COVID-19: EU, UNDP, Humanitarian Affairs Ministry and Lagos State Government target 22,600 vulnerable families, 5,000 SMEs in New Unconditional Cash Transfer Project
Lagos, Nigeria, 29 September 2020 – The United Nations Development Programme (UNDP), in partnership with the Lagos State Government and the Federal Ministry of Humanitarian Affairs, Disaster Management and Social Development (FMHDS) has launched an Unconditional Cash Transfer project targeting the poor and vulnerable in Lagos state, largely funded by the European Union (EU). With a total sum of N885.5 million (equivalent to US $2.3 million), the project implemented under the Nigeria One UN COVID-19 Response, seeks to alleviate the socio-economic impact of the pandemic on the beneficiaries and strengthen resilience of communities in selected Local Government Areas (LGAs) across the state, deeply impacted by the COVID-19 crisis.
The Honorable Minister of Humanitarian Affairs, Hajiya Sadiya Umar Farouk, Governor Babajide Sanwo-Olu, the Senior Special Assistant to the President on Sustainable Development Goals (SDGs), Princess Adejoke Orelope-Adefulire, the EU Ambassador to Nigeria and ECOWAS, Mr Ketil Karlsen and the UNDP Resident Representative, Mr. Mohamad Yahya, witnessed the unveiling of the project in Lagos.
Lagos State not only has the largest number of recorded cases of COVID-19 in the country , (19,239 as of 28th September 2020), but also has has the highest number of micro, small and medium enterprises (MSMEs) nationwide at over 3 million micro-enterprises and more than 8,000 SMEs, which have been adversely affected by the pandemic. In key areas such as Victoria Island, Ikorodu, Ifako-Ijaye, Alimosho, Apapa and Lagos Mainland, 22,600 families will benefit from cash transfers, while over 5,000 small and medium enterprises (SMEs) and start-ups will receive funding for business continuity or innovative start-ups that will benefit their communities.
The Lagos State Governor, Babajide Sanwo-Olu opined that the pandemic is a learning point for impactful, far-sighted policies and a catalyst for sustainable development. “As a responsible and responsive government, we are constantly implementing initiatives that ameliorate the plights of our citizens, businesses and constituencies. Despite budget cuts and resource conservation, we have increased capital expenditure in health, education, and economics sectors. I am excited at the opportunity this partnership presents in impacting the lives of our people."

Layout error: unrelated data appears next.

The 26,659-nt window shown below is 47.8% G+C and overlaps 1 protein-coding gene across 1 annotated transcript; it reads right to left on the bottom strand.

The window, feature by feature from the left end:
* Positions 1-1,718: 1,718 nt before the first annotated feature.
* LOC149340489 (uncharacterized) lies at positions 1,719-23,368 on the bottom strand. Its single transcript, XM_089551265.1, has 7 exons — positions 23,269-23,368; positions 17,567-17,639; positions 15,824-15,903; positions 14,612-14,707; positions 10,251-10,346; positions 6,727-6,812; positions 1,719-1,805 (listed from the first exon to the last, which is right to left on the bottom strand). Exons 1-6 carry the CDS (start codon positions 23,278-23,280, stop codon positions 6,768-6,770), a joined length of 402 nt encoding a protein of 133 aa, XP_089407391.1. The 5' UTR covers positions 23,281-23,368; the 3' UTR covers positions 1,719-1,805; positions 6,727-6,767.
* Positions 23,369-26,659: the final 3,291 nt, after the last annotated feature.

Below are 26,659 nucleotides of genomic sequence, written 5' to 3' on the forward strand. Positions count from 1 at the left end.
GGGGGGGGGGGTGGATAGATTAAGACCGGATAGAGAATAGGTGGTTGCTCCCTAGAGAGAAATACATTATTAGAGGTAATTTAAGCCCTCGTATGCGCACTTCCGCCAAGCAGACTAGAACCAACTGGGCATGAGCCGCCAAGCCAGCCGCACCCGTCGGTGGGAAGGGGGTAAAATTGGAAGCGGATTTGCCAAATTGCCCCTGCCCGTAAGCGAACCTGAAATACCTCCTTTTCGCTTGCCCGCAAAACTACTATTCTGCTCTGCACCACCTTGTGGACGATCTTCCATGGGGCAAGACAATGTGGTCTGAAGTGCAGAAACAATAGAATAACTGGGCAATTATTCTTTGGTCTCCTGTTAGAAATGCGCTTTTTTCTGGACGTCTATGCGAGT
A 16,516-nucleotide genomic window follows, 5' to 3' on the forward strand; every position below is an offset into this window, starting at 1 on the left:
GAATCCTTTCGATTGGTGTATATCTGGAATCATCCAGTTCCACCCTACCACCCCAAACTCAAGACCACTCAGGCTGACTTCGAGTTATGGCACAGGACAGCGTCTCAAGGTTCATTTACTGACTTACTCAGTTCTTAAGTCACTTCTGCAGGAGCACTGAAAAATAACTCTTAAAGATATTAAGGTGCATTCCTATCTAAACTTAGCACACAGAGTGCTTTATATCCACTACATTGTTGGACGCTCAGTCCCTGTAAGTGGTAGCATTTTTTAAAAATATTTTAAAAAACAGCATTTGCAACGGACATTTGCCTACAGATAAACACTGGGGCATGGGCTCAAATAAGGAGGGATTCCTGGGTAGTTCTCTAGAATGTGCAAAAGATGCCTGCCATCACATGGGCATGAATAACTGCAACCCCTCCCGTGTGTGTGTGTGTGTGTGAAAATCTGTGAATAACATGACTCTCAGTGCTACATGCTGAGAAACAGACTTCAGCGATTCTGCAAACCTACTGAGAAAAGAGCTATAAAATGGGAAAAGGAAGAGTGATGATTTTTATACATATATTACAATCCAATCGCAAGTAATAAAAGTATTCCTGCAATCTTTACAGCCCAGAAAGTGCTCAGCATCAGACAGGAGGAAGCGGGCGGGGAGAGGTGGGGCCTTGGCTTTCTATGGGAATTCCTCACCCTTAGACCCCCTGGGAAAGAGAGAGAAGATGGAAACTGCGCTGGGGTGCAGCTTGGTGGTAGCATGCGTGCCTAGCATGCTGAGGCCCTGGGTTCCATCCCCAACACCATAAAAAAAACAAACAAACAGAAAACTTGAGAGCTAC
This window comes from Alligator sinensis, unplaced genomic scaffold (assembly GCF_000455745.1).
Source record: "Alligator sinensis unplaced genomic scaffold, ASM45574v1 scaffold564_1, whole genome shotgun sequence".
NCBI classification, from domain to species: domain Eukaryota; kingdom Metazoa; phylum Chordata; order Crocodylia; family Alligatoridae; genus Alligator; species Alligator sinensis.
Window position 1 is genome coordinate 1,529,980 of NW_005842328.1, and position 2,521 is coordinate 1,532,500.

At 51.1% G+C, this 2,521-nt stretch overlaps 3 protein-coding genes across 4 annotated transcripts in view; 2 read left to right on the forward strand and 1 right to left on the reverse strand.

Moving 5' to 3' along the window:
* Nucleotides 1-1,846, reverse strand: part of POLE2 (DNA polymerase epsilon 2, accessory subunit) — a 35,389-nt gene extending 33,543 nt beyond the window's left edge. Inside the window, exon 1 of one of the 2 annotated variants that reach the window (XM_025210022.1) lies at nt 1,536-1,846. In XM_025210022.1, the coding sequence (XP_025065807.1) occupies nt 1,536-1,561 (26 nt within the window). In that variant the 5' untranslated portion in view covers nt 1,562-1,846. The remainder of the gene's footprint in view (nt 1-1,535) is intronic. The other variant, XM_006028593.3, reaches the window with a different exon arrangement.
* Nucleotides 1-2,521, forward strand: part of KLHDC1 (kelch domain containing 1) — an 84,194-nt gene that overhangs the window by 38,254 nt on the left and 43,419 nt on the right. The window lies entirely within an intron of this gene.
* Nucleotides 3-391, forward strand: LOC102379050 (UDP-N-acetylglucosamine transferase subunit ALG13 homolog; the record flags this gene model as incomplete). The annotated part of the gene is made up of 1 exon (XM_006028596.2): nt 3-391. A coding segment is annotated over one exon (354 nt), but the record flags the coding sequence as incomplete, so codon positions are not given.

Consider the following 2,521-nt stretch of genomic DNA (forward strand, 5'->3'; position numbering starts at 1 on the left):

The COVID-19 pandemic is expected to trigger a 60 per cent decline in earnings for the world’s 1.6 billion informal workers (ILO), while half of the world is trying to survive without any form of social protection. However, within this devastating crisis also lies an opportunity. The world needs to take immediate bold action to stem the socio-economic decline and ensure that recovery efforts are sustainable and that countries move towards a green economy, taking a different path from the previous global development trajectory.
The Head of the EU Delegation to Nigeria and ECOWAS, Ambassador Ketil Karlsen, described the COVID-19 pandemic as a health, humanitarian and socio-economic crisis that has continued to have a devastating impact on the most vulnerable and marginaliszed while exacerbating existing inequalities, both within and between countries. “We are at the tipping point that requires cohesive, collective and immediate action, including harnessing social safety nets for the most vulnerable people, such as cash transfers and temporary basic income, particularly for women who are falling faster into poverty than men” he said.